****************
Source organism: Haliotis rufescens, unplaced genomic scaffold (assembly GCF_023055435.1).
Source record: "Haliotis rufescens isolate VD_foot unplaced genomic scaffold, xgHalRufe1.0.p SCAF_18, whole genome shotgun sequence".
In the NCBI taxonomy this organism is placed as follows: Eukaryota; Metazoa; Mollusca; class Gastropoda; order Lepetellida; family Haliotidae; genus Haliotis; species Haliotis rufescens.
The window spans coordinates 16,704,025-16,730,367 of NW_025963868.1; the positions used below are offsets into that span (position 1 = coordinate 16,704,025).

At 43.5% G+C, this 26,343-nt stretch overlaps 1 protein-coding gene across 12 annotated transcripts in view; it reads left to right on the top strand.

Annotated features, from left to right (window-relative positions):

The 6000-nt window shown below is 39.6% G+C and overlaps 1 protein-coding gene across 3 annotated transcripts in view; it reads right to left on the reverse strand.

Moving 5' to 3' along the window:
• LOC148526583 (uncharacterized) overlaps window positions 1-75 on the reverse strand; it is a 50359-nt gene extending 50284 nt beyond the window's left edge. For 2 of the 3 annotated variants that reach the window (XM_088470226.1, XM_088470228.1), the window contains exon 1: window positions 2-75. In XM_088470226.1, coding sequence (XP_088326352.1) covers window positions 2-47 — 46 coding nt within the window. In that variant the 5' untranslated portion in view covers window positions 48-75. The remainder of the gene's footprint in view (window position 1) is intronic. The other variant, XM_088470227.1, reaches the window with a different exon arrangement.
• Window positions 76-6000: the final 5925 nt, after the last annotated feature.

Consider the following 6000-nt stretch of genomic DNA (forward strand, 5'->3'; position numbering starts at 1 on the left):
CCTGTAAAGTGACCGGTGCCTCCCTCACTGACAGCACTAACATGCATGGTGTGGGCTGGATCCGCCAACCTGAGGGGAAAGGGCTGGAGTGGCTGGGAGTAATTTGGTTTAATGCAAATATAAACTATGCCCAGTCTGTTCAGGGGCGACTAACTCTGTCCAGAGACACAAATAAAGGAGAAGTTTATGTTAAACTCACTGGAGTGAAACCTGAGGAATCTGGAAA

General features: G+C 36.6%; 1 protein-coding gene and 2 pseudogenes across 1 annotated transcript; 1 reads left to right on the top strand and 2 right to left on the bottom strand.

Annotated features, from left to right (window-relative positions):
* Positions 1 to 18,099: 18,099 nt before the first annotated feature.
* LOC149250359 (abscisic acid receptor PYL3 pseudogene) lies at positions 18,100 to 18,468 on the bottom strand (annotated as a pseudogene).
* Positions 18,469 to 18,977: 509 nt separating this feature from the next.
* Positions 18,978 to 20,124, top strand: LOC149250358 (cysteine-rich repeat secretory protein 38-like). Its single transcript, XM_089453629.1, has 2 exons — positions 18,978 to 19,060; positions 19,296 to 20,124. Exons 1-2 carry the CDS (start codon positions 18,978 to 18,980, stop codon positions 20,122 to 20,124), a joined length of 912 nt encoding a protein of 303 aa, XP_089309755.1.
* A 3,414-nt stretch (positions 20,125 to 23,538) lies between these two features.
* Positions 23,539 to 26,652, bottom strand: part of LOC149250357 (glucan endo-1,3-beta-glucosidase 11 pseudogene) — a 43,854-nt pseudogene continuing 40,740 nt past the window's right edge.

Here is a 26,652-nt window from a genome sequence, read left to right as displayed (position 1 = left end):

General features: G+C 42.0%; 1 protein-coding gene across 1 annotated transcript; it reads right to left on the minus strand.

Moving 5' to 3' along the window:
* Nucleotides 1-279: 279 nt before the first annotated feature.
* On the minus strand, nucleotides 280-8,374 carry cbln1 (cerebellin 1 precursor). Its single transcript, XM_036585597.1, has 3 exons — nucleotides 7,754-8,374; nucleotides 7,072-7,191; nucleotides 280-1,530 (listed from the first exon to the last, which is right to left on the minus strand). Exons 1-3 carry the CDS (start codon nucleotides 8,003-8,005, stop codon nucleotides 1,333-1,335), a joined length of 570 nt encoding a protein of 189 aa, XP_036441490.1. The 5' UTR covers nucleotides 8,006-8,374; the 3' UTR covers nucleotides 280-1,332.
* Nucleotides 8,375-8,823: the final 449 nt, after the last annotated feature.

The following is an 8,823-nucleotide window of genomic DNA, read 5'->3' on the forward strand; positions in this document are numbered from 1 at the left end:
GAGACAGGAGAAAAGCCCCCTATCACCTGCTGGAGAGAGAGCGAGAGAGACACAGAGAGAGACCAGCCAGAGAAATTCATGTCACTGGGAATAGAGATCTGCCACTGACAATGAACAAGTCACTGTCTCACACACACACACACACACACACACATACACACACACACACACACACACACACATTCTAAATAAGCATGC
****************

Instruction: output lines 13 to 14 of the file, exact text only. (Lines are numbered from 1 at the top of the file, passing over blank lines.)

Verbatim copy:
General features: G+C 36.6%; 1 protein-coding gene and 2 pseudogenes across 1 annotated transcript; 1 reads left to right on the top strand and 2 right to left on the bottom strand.

Annotated features, from left to right (window-relative positions):